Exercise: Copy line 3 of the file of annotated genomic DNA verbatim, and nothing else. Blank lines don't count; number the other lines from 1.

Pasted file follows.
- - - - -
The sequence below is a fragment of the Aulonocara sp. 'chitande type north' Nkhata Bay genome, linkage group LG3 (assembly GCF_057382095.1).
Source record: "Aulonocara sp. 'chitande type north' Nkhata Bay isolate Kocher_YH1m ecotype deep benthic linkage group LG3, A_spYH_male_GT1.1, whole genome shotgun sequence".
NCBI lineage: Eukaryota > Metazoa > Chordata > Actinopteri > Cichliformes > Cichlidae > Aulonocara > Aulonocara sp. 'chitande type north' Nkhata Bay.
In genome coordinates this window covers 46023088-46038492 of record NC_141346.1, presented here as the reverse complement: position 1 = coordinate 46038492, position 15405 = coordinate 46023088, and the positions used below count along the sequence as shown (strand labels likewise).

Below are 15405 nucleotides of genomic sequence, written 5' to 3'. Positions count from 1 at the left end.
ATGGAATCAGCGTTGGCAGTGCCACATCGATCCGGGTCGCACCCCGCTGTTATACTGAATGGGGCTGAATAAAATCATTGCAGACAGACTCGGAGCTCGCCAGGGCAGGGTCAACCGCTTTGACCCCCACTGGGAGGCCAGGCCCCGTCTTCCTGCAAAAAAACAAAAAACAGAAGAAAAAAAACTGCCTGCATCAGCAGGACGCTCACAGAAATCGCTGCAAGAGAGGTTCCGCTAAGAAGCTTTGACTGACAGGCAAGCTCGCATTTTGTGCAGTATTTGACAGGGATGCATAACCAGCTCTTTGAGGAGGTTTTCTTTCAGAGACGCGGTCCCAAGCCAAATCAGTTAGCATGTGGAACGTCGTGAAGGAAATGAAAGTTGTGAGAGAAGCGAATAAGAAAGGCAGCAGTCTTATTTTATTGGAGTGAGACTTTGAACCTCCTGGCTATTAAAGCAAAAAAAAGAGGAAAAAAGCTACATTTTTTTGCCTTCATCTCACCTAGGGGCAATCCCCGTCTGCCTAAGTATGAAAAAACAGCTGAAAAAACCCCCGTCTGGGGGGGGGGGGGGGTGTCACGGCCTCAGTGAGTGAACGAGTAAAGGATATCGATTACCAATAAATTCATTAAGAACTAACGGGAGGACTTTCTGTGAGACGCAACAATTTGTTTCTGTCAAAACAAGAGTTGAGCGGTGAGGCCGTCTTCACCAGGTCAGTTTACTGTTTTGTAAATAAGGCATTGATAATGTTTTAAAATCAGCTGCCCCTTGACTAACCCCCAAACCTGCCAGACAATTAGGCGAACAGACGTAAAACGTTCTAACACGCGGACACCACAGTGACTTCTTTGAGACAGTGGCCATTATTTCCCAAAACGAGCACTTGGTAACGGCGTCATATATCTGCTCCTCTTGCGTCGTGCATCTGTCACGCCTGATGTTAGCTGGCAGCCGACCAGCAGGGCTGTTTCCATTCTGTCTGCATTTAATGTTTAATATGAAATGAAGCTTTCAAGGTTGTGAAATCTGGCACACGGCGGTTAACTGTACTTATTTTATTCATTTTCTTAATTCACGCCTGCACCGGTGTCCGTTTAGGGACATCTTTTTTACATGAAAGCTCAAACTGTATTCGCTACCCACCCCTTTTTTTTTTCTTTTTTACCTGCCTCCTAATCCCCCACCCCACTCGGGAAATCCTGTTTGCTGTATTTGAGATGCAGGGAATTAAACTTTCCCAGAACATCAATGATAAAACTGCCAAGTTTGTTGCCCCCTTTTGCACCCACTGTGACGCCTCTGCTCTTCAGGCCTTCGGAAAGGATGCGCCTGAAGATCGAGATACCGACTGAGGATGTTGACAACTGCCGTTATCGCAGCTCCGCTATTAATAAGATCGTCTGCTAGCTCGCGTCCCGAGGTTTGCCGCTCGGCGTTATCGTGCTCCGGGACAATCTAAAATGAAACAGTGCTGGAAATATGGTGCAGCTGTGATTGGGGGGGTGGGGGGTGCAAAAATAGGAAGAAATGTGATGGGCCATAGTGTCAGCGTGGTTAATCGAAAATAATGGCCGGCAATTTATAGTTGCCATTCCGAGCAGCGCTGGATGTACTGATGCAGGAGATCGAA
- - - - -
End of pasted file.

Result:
NCBI lineage: Eukaryota > Metazoa > Chordata > Actinopteri > Cichliformes > Cichlidae > Aulonocara > Aulonocara sp. 'chitande type north' Nkhata Bay.